Levi, horrified, was quick to cover the situation and bawled: “Choose yo’ padners fo’ de Ferginny reel!”
And the orchestra crashed into that best of all reel tunes, “Dixie.”
Having a slave musician also be the dance caller is quite accurate, and "Dixie" is a very suitable song for the Virginia Reel at a Southern event.
Sadly, almost no details are given of the actual dancing, other than the reels leaving Scarlett breathless and one short comment from Rhett:
"This march is the last figure of the reel, isn’t it?”
It's not, actually, but it's part of the last sequence of moves, which is close enough for me.
Finally, we come to Fanny Elsing's wedding ball, held in Atlanta several years later, after the war, when high-class Southern society is suffering from postwar poverty. In Chapter Thirty-Five, the musicians play another minstrel song that became a popular tune and was definitely used for dancing:
The musicians after preliminary tunings and whangings broke into “Old Dan Tucker” and Tommy turned to her.
A-plus for accuracy, there. And it goes on with Levi (no longer a slave) actively calling:
But the music certainly was inviting. Her slipper patted longingly in time with old Levi’s large splayed foot as he twanged a strident banjo and called the figures of the reel. Feet swished and scraped and patted as the twin lines danced toward each other, retreated, whirled and made arches of their arms.
“‘Ole Dan Tucker he got drunk —’
(Swing yo’ padners!)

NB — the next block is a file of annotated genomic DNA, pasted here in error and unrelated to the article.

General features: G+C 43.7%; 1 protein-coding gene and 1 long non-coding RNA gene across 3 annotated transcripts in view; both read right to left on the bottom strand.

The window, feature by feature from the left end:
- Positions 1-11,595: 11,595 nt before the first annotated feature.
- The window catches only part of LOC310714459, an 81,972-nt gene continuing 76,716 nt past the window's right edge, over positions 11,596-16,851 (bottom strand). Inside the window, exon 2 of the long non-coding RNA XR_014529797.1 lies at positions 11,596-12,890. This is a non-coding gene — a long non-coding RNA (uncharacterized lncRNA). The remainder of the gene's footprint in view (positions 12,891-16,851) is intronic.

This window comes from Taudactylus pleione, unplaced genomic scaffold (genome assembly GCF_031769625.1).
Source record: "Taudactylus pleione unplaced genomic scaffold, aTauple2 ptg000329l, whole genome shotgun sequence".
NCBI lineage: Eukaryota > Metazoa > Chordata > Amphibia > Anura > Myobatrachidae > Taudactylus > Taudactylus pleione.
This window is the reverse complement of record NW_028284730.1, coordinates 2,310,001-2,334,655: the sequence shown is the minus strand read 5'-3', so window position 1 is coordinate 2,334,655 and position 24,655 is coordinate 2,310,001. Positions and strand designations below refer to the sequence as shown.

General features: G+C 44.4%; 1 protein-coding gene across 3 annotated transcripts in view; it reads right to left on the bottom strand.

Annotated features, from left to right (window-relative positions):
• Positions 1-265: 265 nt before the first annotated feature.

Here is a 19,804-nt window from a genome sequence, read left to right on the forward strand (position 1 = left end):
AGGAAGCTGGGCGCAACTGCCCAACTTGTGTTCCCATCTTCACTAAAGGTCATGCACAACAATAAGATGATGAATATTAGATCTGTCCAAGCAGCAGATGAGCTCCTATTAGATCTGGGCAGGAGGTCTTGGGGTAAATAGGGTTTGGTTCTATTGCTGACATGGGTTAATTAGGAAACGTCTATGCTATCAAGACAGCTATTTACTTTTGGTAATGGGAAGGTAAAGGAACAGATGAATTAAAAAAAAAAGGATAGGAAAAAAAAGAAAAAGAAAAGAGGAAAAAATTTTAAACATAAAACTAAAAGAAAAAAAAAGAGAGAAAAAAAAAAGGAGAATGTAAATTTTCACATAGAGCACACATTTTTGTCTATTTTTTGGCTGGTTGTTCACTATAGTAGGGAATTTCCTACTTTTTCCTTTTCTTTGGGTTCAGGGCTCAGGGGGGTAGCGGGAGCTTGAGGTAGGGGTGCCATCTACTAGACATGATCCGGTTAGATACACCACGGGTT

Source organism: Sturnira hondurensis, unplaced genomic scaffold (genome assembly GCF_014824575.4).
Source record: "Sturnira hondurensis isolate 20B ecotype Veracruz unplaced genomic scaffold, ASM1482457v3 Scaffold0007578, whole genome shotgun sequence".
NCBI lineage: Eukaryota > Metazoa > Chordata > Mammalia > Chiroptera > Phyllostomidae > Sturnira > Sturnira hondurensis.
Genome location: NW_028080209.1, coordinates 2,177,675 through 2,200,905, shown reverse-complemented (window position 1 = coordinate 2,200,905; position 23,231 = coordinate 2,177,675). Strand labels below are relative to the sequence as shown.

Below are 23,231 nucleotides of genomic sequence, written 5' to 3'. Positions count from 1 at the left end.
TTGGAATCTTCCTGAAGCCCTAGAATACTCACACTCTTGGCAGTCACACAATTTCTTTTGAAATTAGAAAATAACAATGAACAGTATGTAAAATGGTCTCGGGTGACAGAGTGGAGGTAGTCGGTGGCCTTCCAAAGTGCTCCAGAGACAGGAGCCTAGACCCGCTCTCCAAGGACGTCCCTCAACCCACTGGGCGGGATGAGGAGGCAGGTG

‘Fell in de fiah’ an’ he kick up a chunk!’
(Skip light, ladies!)”
This sort of singing call is perfect; I really have to credit Mitchell for doing her research. I'm less certain about the figures. The "swing your partners" might refer to the "strip the willow" figure in which the active couple turns each other by the right hand and, one by one, the dancers of the opposite gender by the left hand. There is a figure in which the active couple makes an arch and the other dancers go under it, and there's another version in which the active couple galops or promenades down through the lines of couples, which sometimes turns into an arches figure. A 1918 source, Elizabeth Burchenal's American Country Dances, Volume I, gives this figure and specifically mentions all the other couples making arches. Mitchell might well have danced that version, or some similar one, as a young woman. Burchenal also lists "Old Dan Tucker" as a possible tune for the Virginia Reel.